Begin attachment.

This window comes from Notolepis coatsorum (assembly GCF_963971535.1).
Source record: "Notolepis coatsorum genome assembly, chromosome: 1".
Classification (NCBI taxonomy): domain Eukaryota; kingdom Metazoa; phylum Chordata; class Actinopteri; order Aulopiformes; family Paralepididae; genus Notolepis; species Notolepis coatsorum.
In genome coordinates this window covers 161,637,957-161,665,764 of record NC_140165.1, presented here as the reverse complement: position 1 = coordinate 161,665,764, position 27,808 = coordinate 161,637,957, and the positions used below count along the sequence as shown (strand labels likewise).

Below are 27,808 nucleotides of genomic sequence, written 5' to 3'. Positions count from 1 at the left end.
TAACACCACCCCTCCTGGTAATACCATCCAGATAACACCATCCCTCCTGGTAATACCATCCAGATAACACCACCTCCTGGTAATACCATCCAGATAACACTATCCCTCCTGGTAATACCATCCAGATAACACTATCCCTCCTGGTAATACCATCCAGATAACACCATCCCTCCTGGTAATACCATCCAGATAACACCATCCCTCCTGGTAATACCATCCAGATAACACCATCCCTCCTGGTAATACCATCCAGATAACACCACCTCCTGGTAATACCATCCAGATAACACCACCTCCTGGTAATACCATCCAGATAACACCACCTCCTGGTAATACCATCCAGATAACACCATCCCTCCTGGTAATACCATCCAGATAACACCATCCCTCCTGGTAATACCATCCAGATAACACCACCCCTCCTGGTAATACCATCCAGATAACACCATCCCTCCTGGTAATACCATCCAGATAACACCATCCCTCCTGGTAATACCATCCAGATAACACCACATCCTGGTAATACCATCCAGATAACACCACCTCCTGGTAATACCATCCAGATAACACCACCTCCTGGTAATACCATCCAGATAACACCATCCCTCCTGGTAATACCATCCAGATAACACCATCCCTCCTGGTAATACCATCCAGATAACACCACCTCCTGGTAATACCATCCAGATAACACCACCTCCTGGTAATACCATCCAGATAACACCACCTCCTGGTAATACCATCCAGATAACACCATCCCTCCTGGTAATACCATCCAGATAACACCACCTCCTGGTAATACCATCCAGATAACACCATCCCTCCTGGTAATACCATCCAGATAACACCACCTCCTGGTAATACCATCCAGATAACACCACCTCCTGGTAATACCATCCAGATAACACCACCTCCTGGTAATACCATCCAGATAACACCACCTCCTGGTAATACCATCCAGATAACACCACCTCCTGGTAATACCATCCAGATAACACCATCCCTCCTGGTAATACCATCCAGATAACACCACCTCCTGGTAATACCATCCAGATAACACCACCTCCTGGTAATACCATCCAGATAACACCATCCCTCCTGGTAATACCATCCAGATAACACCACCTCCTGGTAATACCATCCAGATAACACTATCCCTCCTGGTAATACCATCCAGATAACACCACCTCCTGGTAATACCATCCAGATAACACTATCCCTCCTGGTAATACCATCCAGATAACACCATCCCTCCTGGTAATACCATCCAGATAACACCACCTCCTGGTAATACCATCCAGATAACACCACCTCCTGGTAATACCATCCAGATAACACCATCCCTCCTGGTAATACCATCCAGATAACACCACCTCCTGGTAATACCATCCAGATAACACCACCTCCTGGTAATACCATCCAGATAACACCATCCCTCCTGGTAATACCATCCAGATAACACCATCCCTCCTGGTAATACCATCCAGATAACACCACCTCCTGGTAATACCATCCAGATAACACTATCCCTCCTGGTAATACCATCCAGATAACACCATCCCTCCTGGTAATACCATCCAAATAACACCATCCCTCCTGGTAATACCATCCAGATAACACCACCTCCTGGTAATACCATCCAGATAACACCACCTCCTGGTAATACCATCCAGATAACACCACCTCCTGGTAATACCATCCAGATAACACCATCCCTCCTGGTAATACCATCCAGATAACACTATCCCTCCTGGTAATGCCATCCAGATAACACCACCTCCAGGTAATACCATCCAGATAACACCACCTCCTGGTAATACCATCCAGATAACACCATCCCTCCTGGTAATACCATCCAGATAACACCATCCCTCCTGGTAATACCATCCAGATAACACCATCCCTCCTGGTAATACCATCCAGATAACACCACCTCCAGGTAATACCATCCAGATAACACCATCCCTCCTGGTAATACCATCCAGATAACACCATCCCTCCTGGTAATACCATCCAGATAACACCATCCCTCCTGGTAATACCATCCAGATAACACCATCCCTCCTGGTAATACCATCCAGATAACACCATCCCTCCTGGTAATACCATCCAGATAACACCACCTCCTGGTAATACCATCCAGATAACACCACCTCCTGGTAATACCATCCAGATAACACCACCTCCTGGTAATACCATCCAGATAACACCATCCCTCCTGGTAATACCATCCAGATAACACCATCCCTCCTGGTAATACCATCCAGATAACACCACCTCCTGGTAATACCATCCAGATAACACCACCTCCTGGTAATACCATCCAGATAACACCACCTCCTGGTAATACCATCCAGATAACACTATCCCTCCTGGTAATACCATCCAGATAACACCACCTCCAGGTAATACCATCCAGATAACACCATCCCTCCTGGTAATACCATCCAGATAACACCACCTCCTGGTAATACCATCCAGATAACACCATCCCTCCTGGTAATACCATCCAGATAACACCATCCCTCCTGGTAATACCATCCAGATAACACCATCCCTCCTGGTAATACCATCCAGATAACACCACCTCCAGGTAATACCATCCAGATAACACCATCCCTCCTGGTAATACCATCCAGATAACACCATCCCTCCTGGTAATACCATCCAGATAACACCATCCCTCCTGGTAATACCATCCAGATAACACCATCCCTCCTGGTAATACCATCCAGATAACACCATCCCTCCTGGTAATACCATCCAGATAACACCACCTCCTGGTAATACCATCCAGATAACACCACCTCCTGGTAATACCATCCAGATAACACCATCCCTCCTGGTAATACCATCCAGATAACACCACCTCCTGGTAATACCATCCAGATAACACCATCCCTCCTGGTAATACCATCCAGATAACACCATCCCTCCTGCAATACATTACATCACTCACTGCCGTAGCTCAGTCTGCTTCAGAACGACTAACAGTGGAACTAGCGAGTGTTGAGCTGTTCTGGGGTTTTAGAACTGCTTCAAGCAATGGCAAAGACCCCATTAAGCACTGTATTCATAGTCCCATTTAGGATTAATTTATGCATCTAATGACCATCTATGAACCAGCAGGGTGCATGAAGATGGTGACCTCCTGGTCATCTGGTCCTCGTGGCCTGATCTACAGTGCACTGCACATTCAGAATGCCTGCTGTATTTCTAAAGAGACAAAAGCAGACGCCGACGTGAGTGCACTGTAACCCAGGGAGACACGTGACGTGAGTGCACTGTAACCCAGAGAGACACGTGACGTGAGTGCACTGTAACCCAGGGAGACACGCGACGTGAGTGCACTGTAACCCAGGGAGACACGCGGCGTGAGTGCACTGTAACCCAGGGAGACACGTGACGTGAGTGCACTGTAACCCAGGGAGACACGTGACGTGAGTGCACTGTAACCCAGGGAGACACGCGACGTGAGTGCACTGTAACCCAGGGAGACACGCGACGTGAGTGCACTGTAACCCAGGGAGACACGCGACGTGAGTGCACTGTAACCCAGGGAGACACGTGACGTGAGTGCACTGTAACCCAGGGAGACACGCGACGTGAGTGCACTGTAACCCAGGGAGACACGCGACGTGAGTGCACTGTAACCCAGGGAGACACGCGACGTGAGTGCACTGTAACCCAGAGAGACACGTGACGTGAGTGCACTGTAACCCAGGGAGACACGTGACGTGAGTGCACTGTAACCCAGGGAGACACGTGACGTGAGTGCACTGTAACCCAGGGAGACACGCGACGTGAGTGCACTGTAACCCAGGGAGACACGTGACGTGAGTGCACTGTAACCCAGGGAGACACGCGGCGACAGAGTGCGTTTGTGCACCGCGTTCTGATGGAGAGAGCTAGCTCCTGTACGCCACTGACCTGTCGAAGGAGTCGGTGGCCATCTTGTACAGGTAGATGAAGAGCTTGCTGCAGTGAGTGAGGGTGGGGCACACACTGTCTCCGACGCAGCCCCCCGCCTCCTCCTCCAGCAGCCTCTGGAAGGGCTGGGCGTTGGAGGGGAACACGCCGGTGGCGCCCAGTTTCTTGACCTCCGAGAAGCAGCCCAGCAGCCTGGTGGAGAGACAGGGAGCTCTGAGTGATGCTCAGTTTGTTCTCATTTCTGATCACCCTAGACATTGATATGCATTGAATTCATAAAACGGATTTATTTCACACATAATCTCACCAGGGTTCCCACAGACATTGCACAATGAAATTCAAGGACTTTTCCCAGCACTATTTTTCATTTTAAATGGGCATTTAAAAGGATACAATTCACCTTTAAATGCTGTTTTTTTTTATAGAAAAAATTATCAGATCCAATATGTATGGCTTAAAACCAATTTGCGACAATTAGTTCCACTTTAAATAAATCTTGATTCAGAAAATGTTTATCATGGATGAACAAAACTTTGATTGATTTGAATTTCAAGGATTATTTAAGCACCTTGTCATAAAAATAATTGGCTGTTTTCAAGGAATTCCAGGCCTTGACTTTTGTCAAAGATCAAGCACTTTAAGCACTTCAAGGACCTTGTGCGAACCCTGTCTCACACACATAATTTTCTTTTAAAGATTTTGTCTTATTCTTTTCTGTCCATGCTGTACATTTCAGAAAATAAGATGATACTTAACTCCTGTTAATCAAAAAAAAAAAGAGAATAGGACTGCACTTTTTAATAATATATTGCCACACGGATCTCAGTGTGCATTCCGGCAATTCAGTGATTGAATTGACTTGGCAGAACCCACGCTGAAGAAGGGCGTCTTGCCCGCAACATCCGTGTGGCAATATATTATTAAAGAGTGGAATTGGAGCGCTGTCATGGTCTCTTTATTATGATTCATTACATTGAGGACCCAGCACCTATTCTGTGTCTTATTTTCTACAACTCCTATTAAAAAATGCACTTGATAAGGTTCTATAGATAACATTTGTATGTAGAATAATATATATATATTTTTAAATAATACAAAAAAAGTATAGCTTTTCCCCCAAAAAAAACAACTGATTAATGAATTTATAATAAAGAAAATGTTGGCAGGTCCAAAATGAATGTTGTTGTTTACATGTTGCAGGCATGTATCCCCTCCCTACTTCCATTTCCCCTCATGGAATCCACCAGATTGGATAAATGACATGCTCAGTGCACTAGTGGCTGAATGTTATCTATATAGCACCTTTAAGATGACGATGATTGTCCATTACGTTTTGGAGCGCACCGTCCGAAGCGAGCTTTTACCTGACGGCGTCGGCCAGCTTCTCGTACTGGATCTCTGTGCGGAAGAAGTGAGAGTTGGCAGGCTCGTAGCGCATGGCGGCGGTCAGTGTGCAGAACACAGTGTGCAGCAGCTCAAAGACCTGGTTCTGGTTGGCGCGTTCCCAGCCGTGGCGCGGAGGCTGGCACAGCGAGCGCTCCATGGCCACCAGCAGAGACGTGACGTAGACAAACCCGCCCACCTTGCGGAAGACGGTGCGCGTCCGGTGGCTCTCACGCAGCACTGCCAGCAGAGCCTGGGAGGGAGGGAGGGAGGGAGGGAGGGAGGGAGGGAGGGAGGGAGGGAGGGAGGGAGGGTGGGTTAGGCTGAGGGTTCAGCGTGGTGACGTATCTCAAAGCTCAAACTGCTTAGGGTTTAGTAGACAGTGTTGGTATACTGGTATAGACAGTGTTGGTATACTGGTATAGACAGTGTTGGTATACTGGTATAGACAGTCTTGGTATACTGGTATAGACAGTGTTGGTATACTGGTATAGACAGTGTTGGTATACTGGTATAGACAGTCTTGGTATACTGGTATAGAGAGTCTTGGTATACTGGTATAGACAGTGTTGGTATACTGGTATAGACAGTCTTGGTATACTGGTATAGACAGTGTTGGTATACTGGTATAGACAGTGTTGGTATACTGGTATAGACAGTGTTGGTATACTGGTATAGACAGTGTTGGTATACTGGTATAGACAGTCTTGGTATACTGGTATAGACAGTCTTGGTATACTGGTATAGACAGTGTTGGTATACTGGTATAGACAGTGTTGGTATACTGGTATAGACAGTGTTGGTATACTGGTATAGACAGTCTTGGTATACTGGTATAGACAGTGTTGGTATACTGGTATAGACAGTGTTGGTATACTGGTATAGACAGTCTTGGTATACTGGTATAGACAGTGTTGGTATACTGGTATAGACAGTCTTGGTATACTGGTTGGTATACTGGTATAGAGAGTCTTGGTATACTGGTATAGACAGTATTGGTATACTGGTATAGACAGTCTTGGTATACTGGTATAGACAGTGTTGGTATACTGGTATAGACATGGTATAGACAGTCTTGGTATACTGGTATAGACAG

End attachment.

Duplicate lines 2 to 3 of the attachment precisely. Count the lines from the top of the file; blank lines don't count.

Source record: "Notolepis coatsorum genome assembly, chromosome: 1".
Classification (NCBI taxonomy): domain Eukaryota; kingdom Metazoa; phylum Chordata; class Actinopteri; order Aulopiformes; family Paralepididae; genus Notolepis; species Notolepis coatsorum.